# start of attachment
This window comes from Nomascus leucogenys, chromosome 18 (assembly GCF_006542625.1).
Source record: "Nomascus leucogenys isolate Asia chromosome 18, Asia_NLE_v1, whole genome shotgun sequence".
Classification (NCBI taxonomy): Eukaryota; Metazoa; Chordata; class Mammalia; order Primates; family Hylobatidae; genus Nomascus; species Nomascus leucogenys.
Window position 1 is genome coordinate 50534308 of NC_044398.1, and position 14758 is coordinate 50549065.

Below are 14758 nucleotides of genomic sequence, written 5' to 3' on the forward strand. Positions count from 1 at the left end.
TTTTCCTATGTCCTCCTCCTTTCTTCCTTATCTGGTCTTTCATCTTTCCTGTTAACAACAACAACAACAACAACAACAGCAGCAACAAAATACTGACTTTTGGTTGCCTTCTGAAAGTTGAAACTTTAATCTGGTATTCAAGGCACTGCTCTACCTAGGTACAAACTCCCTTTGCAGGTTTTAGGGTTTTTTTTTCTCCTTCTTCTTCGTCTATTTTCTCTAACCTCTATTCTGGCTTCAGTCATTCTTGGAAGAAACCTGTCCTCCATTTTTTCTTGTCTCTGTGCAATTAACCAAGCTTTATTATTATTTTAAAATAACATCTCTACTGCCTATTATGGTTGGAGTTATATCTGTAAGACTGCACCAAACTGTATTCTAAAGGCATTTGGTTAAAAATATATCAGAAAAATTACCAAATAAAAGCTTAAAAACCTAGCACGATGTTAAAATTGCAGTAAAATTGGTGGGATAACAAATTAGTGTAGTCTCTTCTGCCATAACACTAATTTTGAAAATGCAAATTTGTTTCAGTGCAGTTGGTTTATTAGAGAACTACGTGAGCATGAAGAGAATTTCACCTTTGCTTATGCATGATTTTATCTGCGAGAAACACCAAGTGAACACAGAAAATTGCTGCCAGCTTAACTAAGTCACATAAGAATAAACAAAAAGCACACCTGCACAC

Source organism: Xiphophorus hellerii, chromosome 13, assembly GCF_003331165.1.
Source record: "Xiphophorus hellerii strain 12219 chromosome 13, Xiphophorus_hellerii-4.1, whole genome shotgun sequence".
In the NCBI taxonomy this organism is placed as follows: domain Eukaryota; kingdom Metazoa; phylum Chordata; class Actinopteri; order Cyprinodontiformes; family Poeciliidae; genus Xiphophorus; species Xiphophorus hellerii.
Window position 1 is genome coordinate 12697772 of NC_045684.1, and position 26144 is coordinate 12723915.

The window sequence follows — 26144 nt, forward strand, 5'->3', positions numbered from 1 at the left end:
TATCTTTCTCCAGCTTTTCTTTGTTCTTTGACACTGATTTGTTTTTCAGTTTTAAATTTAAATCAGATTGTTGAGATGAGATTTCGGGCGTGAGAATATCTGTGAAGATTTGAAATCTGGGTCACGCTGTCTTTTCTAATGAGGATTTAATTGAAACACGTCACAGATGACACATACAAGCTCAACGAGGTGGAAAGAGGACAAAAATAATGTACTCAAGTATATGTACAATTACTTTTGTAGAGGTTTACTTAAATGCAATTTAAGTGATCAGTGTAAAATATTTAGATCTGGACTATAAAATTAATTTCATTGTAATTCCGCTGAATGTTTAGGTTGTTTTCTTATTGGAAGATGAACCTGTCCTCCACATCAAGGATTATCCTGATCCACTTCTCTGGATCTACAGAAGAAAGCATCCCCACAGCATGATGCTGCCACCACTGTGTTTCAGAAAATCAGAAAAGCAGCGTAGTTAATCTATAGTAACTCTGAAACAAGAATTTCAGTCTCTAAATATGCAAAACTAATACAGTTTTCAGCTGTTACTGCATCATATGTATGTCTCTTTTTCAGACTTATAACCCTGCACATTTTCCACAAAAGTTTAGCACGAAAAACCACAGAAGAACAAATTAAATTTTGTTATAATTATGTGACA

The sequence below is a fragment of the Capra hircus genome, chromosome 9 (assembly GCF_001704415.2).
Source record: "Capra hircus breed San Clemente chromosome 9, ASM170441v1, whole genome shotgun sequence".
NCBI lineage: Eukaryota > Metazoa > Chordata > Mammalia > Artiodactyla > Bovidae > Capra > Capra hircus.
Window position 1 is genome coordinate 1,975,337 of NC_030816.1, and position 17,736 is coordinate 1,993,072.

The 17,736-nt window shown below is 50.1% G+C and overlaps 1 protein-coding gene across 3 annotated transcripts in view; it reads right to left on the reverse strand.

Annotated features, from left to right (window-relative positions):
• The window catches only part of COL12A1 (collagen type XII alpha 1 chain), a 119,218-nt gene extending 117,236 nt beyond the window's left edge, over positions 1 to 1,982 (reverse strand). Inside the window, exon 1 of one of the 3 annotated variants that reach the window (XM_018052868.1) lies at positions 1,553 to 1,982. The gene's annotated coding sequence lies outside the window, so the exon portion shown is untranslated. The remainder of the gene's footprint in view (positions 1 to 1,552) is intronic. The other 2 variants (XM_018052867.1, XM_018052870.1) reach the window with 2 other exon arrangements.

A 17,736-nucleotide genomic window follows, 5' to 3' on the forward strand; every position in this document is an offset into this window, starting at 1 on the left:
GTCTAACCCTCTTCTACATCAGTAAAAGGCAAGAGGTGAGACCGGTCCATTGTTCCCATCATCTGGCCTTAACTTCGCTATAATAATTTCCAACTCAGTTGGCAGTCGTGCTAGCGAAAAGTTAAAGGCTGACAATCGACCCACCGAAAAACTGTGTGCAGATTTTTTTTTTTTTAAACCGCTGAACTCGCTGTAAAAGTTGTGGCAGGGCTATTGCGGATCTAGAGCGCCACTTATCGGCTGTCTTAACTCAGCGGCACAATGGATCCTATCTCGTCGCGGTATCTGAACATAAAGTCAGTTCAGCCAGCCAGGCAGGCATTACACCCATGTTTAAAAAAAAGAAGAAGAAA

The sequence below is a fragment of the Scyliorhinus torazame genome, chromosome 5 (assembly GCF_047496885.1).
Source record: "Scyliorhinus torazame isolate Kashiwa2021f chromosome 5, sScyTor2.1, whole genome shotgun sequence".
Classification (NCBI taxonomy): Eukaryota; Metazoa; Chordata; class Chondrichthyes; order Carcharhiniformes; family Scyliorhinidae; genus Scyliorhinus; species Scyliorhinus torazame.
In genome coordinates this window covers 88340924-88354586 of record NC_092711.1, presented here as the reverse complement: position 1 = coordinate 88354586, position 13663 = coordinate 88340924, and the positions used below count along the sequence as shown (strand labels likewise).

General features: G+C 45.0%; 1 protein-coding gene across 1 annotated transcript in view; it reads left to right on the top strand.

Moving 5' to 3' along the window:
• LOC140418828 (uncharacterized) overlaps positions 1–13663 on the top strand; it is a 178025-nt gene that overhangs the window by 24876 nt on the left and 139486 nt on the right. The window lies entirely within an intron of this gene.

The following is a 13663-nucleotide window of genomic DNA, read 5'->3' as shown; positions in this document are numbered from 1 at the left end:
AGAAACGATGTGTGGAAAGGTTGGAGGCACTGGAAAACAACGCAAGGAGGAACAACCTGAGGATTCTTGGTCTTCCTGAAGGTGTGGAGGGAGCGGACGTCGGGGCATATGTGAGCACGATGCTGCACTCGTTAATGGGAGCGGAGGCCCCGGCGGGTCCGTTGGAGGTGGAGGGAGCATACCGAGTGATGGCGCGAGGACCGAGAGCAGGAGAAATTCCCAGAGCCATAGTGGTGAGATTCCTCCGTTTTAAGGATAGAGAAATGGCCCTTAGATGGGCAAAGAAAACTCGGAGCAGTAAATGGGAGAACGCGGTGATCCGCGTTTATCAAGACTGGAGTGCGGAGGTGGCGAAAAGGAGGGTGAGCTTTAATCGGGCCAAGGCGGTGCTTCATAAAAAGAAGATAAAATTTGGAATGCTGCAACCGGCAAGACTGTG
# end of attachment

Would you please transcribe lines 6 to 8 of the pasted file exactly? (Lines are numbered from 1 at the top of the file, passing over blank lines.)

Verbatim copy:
TTTTCCTATGTCCTCCTCCTTTCTTCCTTATCTGGTCTTTCATCTTTCCTGTTAACAACAACAACAACAACAACAACAGCAGCAACAAAATACTGACTTTTGGTTGCCTTCTGAAAGTTGAAACTTTAATCTGGTATTCAAGGCACTGCTCTACCTAGGTACAAACTCCCTTTGCAGGTTTTAGGGTTTTTTTTTCTCCTTCTTCTTCGTCTATTTTCTCTAACCTCTATTCTGGCTTCAGTCATTCTTGGAAGAAACCTGTCCTCCATTTTTTCTTGTCTCTGTGCAATTAACCAAGCTTTATTATTATTTTAAAATAACATCTCTACTGCCTATTATGGTTGGAGTTATATCTGTAAGACTGCACCAAACTGTATTCTAAAGGCATTTGGTTAAAAATATATCAGAAAAATTACCAAATAAAAGCTTAAAAACCTAGCACGATGTTAAAATTGCAGTAAAATTGGTGGGATAACAAATTAGTGTAGTCTCTTCTGCCATAACACTAATTTTGAAAATGCAAATTTGTTTCAGTGCAGTTGGTTTATTAGAGAACTACGTGAGCATGAAGAGAATTTCACCTTTGCTTATGCATGATTTTATCTGCGAGAAACACCAAGTGAACACAGAAAATTGCTGCCAGCTTAACTAAGTCACATAAGAATAAACAAAAAGCACACCTGCACAC

Source organism: Xiphophorus hellerii, chromosome 13, assembly GCF_003331165.1.
Source record: "Xiphophorus hellerii strain 12219 chromosome 13, Xiphophorus_hellerii-4.1, whole genome shotgun sequence".